This is not my normal blog style but when my friend Sean shared with me the story of his mother’s death I was so grateful to hear how much his family appreciated the caregivers that I asked him to share it with you. He told me how deeply his brothers were affected at the moment the caregivers expressed their love for his mother. What surprised his siblings was that the paid caregivers loved his mom so much and they hadn’t expected it nor considered such an outpouring of love.
Many people are surprised at the level of love shared with their family member by staff in senior communities. I think that the label of professional often implies boundaries that exclude emotion. But in senior communities, professionals are caring for seniors in such intimate ways that being vulnerable and open are to some degree requirements to do the job well. Public opinions about caregivers are often leaning towards the negative and have an element of fear. Sharing stories like Sean’s can help people see the beauty in the profession of providing care.
The anonymous caregiver by Sean Daly
My wife and I received the call at 4am with the news. My mom had been placed on hospice a month earlier, and now her breathing had altered. We quickly changed and headed down to the care facility that she called home. I resisted the idea that she had aspirated and had pneumonia and that, most likely, she would never return to health. When we arrived I found a faceless, nameless, caregiver standing by her side like a daughter might. I felt ashamed that I didn’t know the woman who so closely attended to my mom, this comfortable looking, heavyset, Hispanic caregiver with a solemn look on her face. She was just one of the many workers who had cared for my mother’s needs over the last 18 months, many of who I knew, but I didn’t know this one. Like all of them, she helped my mom out bed in the morning, dressed her, bathed her, fed her, and then returned her to her room in the evening.
My mom’s eyes were closed and her head lay back in the pillow positioned as if looking up at the ceiling. She looked agitated and in pain. It was shocking to see my mom breathing so quickly. With a mixture of embarrassment and gratitude I thanked the caregiver whose name I didn’t know. My wife, who is in the health care business, asked the questions.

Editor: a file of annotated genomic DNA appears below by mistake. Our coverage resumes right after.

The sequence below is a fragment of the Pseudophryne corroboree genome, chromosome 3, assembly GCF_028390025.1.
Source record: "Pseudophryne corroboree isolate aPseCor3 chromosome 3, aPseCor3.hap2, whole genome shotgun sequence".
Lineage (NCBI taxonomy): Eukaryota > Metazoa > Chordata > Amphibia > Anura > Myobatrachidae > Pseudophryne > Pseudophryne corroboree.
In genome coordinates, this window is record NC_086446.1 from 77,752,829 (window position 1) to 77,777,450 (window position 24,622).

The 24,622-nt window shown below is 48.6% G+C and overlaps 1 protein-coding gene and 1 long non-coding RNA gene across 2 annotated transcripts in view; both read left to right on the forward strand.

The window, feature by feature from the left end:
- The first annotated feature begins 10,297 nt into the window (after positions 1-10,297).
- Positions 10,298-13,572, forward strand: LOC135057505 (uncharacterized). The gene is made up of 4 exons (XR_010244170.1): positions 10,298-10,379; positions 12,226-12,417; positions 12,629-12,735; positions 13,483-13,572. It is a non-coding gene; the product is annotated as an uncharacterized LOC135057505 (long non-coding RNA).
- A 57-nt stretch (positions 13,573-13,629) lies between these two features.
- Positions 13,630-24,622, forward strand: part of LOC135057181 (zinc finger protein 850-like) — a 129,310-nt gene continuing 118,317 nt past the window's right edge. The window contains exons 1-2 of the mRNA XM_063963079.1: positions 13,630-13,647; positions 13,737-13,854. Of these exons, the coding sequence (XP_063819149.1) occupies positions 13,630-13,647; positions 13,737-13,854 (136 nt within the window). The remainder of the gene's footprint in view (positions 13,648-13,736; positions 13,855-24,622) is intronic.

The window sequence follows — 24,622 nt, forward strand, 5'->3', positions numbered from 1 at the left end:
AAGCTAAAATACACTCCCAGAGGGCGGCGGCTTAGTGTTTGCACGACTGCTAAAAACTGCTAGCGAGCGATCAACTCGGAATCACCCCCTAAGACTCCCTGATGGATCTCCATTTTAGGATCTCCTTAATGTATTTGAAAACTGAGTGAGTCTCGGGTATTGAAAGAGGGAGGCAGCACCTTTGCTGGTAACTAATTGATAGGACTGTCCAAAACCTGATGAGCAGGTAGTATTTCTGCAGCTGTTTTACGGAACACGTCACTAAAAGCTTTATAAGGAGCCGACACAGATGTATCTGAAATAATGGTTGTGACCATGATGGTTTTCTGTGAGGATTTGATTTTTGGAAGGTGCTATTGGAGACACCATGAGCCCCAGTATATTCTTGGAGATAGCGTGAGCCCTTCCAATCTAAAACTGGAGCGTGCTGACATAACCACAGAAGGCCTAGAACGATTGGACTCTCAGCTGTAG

“What is her temperature? How long has she been in distress? When did you first see her like this? “ I stood in the background feeling helpless.
“On the bed checks,” she said, and she felt my mom’s forehead. My mom’s breathing rate and fever confirmed what I had feared. My mom was in the process of dying, a process I had never witnessed, nor knew anything about. That day I went to work but later in the evening her situation had deteriorated. She had been given morphine to reduce her pain which manifest itself in the rapid breathing. I called my brothers and let them know that they needed to come if they wanted to see mom again. In the mean time I sat by her side, talking to her, holding her hand, as she started, what was to become a four day journey. The caregivers of course would arrive; pop their heads in to check on “Breda” with equal amounts love for her and empathy for me. I always welcomed their arrival. Often they offered me food or something to drink. Every few hours, two lovely little Mexican women would ask me politely to leave. I would step outside in the breeze way, and like a fly on the wall, I’d watch the other caregivers attend to the residents. I saw them prepare food, participate in activities, clean up, all while the caregivers “freshened up” my mom. This usually meant they would change her position, brush her hair, and add a new cold towel on her forehead. The love they poured was not just into a job, but into my mother. The woman who immigrated with my dad, raised four boys, put us through college, and then helped raise our own kids. When they left I waited in the room for my brothers to arrive from all over the world.
Once we were all together we hung around her bed, telling stories and laughing, but we felt relieved when one of the staff members, most of whom we didn’t know, would arrive and shoo us out so they could do their job. They were professional yet loving. They understood the gravity of the situation, and entered the sacred space with a real sensitivity while performing their jobs barely above minimum wage I would guess. When the time came closer they asked if they could come and say their “good-byes”. This moment was charged with so much emotion that I, along with my three brothers, either left, or looked away as they blessed my mom, made the sign of the crossover her, or some other personal devotion. Finally, they left the room and in their wake left such an appreciation for the service they provided, something which you can’t place a value on. They even helped prepare us for what was to come.
To read more by Sean Daly please find him at: http://sean-daly.blogspot.com/